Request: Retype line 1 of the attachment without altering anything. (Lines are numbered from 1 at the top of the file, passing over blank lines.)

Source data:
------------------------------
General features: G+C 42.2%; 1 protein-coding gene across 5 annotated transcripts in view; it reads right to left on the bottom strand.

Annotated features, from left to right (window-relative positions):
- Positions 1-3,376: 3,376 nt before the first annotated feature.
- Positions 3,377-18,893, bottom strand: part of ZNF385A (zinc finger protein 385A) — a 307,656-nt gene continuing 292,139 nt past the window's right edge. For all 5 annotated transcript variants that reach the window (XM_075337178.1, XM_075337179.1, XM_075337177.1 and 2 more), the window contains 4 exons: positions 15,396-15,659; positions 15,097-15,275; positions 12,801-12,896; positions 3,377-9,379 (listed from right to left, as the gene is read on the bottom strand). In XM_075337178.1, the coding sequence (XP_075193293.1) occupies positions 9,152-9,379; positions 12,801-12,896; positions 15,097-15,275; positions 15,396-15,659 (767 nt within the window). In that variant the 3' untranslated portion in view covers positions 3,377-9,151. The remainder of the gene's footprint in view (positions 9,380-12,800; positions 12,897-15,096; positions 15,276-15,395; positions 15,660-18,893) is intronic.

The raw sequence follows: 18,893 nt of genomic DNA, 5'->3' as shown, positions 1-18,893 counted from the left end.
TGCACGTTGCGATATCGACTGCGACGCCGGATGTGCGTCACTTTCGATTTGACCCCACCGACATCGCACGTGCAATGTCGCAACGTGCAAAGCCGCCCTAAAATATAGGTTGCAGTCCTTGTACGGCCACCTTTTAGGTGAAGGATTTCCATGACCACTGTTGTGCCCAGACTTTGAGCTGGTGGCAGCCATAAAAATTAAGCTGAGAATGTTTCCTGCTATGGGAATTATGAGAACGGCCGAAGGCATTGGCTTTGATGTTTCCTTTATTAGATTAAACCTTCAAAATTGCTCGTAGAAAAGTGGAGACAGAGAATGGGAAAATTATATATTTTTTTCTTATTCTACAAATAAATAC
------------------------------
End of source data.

General features: G+C 42.2%; 1 protein-coding gene across 5 annotated transcripts in view; it reads right to left on the bottom strand.